Persuading Mazda of Japan to make roadsters for Fiat’s storied Alfa Romeo sports car subsidiary sounds like a marriage made in heaven. After all, adding the Mazda MX-5 Miata’s rock solid reliability and go-cart like handling to Alfa’s pizzazz seems like a winning combination.
And some analysts greeted the news as a great way to relaunch Alfa Romeo of Italy in the U.S.
But Deutsche Bank’s London based analyst Jochen Gehrke wasn’t too impressed with the news Wednesday that Mazda would develop and build a new rear-drive roadster which would also be used by Alfa Romeo and maybe sold as the Spider in the U.S. from 2015.
Gehrke, looking at the new project as a pointer to curing Mazda’s chronic losses, reinvigorating Alfa Romeo, or boosting Fiat, didn’t think it would add up to much for any of the above.
“MX5 sales are tiny to start with, at around 15,000 units (a year), hence added economies of scale should be limited. We wonder whether a rebadged Japan-produced mass market vehicle from a competitor will help to revive Alfa Romeo and catch up with foreign brands,” Gehrke said.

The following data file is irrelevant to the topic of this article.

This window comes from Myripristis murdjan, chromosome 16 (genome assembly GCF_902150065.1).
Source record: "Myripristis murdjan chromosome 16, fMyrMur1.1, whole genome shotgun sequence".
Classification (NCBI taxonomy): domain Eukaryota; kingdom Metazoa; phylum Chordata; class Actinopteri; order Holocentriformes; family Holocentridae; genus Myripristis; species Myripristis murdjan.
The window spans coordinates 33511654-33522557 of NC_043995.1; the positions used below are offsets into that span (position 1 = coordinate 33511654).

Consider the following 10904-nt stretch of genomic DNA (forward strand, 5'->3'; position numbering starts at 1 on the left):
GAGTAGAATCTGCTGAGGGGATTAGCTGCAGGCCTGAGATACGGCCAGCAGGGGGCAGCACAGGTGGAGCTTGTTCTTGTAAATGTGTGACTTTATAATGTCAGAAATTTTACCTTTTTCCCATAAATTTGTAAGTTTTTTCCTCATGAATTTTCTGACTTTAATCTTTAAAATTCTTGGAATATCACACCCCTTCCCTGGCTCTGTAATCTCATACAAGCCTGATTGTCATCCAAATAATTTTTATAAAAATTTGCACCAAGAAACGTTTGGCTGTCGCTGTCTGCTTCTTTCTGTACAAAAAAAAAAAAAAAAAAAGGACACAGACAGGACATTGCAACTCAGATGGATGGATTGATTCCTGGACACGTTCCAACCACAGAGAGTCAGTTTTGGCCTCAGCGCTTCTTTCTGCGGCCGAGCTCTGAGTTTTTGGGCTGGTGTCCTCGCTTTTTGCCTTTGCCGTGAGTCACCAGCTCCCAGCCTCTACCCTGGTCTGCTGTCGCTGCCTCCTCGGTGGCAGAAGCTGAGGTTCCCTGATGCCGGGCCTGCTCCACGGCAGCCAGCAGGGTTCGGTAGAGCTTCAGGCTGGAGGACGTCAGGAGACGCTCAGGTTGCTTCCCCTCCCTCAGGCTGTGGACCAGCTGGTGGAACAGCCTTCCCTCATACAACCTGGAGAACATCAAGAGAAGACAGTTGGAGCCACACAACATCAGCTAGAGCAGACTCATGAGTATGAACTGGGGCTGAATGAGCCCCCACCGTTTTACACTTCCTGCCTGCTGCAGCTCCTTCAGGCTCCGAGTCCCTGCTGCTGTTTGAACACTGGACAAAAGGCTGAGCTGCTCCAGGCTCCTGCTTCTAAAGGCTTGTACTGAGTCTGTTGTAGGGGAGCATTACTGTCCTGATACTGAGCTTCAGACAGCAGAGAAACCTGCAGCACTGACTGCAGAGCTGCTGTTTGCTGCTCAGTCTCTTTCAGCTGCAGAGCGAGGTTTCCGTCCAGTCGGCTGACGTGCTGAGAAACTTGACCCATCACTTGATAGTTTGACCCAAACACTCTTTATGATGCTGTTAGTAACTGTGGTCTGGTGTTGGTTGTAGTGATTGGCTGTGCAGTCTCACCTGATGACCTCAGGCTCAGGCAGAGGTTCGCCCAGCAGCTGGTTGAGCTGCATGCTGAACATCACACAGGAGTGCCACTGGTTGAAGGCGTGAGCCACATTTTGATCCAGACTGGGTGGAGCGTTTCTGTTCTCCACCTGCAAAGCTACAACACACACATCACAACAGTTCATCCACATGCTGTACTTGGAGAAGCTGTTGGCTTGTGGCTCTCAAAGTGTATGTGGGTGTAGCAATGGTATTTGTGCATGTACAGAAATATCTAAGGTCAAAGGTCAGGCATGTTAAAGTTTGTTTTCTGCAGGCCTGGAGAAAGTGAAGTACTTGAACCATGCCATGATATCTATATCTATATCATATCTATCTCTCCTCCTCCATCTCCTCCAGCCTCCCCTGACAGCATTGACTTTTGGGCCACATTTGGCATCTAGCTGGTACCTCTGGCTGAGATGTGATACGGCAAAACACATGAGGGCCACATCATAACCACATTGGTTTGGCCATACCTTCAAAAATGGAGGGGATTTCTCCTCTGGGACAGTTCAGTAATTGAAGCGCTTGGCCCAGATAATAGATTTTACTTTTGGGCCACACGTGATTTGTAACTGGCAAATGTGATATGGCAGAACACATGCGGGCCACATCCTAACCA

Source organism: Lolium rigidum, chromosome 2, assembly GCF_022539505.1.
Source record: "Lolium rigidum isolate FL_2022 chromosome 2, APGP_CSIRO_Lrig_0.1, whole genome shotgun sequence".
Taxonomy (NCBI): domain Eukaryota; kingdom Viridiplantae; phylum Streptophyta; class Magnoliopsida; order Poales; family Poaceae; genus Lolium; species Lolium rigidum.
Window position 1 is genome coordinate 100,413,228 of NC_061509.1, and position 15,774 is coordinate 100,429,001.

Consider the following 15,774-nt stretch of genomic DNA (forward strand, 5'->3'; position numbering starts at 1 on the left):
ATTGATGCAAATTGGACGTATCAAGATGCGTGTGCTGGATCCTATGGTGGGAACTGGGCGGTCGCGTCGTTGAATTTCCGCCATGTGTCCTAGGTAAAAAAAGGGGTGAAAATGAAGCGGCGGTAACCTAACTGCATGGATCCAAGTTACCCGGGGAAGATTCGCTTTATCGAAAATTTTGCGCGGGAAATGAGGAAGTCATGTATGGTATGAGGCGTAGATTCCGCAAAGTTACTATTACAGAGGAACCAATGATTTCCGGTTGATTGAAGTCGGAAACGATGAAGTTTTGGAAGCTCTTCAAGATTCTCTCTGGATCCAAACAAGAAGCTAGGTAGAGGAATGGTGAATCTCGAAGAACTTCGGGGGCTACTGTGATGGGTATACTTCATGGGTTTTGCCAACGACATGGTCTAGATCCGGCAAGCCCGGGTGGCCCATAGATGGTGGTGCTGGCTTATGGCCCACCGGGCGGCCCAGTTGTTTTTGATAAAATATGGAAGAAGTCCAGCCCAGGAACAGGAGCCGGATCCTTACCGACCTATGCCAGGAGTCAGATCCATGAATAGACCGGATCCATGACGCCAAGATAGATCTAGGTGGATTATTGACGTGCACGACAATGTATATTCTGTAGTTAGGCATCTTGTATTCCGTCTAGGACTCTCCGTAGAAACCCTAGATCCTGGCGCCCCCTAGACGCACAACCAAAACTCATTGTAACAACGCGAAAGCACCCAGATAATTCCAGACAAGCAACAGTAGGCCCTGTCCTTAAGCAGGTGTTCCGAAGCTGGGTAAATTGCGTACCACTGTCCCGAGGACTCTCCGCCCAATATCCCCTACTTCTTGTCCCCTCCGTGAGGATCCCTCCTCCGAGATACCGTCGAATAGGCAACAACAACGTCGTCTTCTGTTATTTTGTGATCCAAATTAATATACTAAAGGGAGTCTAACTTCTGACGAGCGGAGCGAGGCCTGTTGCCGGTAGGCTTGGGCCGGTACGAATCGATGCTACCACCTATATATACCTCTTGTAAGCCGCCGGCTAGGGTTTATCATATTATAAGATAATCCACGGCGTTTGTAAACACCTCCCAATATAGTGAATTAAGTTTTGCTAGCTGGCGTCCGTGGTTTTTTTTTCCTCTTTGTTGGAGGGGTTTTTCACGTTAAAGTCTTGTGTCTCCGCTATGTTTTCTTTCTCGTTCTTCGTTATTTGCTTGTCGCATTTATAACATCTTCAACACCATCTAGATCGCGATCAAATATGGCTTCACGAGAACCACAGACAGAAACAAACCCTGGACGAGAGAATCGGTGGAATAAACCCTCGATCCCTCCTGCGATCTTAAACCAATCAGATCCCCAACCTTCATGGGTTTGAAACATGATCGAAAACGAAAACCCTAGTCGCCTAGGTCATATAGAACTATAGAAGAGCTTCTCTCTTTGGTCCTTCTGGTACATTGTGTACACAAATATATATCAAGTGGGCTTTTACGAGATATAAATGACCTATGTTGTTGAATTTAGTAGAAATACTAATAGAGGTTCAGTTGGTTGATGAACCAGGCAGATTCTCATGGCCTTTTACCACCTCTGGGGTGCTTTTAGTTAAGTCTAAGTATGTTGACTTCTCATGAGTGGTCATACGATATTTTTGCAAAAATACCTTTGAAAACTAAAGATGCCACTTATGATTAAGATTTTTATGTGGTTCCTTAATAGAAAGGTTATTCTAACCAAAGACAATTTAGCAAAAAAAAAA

His report was headed “Fiat joins forces on roadsters with Mazda – we fail to get excited”.
“Given Mazda’s overall limited scale (about one million units a year) but wide geographical spread we would also fail to see a wider cooperation as a significant event for Fiat. The auto industry has many examples of by-product relationships. This is yet another one with limited impact on the prospects of the business, in our view,” said Gehrke.